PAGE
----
At more than 2,600, the U.S. now leads the world in confirmed cases of swine flu.
Mexico isn't far behind with more than 1,600 confirmed cases, but health experts still believe that Mexico will ultimately lead the world in total cases once all is said and done.
The U.S. Centers for Disease Control and Prevention reports that there have been 2,618 flu cases in 44 states with three deaths.
The number of cases of swine flu may have been several times higher than reported and the potential for rapid spread of the illness justified the World Health Organization's decision to raise the global pandemic alert, a new study concludes.
While about 4,800 confirmed cases have been reported in 30 countries, the new analysis estimates there have been between 6,000 and 32,000 cases in Mexico alone.
While there have been 1,626 cases of the flu confirmed in Mexico, the researchers note that there have been more than 11,000 suspected infections.
TheCDC has not offered an estimate of how many total swine infections have hit the United States so far. However, the number of confirmed cases is no doubt just "the tip of the iceberg," said Dr. Anne Schuchat, the CDC's interim deputy director for science and public health.
About 40 percent of confirmed U.S. flu cases are probably swine flu, according to CDC data from about nine days ago.
"Our early analysis would suggest this is going to be an outbreak comparable to that of 20th century pandemics regarding the extent of its spread — it's very difficult to quantify the human health impact at this stage, however," said lead author Neil Ferguson of Imperial College, London.
Ferguson's analysis was released by the journal Science. Normally Science releases its reports on Thursdays but the journal said it was issuing this study early because it contains important public health information.
Meanwhile, on Monday, the World Health Organization's assistant director-general moved to defend the global body against accusations that it stoked unnecessary fear over a flu outbreak that appears to be relatively mild.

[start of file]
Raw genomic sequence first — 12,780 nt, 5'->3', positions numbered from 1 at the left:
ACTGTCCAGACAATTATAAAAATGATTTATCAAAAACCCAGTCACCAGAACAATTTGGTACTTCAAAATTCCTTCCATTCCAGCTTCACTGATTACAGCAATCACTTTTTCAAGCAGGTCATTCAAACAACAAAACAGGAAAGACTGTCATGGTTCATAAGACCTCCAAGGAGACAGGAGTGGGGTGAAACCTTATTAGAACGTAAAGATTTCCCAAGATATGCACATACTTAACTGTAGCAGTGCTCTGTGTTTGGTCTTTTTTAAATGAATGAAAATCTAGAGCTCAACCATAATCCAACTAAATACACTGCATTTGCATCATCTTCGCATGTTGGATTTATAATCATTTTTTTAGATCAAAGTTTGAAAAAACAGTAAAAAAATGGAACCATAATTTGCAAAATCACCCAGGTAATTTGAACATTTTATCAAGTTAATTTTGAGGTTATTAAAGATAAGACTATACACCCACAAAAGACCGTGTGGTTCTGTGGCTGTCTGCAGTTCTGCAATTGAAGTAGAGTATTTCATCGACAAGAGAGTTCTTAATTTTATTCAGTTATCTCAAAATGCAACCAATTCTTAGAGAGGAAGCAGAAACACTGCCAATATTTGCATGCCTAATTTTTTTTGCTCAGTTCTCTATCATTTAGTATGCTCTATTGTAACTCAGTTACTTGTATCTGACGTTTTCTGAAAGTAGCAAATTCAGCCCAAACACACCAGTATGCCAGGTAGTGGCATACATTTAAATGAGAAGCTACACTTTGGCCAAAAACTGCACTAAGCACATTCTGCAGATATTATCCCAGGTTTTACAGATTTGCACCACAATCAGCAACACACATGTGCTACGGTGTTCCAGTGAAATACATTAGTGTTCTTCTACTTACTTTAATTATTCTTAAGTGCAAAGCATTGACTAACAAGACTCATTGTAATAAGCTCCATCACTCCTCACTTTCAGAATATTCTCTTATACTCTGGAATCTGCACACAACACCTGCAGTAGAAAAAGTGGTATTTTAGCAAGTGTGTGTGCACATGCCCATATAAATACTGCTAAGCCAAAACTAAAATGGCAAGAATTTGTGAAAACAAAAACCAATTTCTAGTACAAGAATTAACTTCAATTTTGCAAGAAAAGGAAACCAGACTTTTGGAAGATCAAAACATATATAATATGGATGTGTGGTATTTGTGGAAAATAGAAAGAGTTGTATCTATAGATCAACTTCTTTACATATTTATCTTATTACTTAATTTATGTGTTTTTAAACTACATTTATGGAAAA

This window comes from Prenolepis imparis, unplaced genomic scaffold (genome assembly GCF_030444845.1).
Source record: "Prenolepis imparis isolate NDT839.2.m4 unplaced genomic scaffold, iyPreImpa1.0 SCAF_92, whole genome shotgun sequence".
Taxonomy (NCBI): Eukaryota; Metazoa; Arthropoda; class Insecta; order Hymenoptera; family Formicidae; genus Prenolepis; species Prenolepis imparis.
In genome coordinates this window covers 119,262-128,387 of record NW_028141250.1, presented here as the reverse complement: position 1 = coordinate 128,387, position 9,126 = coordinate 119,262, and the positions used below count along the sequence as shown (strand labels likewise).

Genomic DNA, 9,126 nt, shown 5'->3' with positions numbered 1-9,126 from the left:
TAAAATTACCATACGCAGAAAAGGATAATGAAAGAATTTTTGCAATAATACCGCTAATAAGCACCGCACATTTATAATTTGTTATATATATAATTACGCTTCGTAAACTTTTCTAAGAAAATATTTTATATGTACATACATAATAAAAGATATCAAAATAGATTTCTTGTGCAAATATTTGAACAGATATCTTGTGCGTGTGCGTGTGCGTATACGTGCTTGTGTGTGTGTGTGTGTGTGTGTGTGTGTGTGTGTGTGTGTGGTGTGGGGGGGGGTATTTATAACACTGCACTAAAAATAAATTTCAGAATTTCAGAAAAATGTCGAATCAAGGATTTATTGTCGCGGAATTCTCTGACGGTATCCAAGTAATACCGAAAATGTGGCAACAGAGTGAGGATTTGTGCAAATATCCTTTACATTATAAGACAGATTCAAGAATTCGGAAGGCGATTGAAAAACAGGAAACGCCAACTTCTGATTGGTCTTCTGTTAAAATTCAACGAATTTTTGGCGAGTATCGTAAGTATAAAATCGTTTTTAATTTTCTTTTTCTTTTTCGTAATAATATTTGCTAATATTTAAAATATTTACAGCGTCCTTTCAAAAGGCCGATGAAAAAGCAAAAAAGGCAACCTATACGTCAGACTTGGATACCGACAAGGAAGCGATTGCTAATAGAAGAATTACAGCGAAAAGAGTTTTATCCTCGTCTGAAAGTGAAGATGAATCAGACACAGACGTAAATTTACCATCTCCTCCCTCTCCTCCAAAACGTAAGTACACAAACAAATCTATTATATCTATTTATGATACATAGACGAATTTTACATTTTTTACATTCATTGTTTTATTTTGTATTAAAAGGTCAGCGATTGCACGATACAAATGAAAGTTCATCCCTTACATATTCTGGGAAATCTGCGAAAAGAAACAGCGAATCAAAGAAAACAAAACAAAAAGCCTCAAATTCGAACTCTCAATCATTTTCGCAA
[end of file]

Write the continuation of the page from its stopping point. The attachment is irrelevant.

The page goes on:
"I hope we have come across as trying to present a very balanced picture," Keiji Fukuda told reporters in Geneva.
"I think that one of the things we made clear is that the future is not possible to predict and there are many ways that events could turn out."
"Things could stay relatively mild, things could become more severe. Both of these are possible," he said. "I think without that information both people and countries cannot prepare as well as they can."
Ferguson's researchers said the 2009 H1N1 flu appears to be about equal in severity to the flu of 1957 and less severe than the deadly 1918 version.
The new analysis estimated that between 0.4 percent and 1.4 percent of cases were fatal.
They said in an early outbreak in mid-February in the village of La Gloria, Veracruz, over half the population suffered acute respiratory illness, affecting more than 61 percent of under 15-year-olds in the community.
Using a variety of methods to estimate how easily the virus is transmitted, the researchers said that each case of the flu resulted in between 1.4 and 1.6 infections to others.
Data on the spread and strength of the illness is still incomplete, the researchers stressed. But they said their findings can help policymakers make such decisions as whether to close schools, balancing the cost of such actions against the potential to prevent spread of disease.
The potential spread of the illness in the Southern Hemisphere, which is just beginning its flu season, needs to be closely monitored, Ferguson's team wrote.
WHO's announcement of a Level 5 alert meant that a virus has caused sustained community level outbreaks in at least two countries in one region, and a worldwide pandemic is considered imminent. It alerts countries that do not have the illness yet to prepare for its arrival and institute their pandemic preparedness plans.
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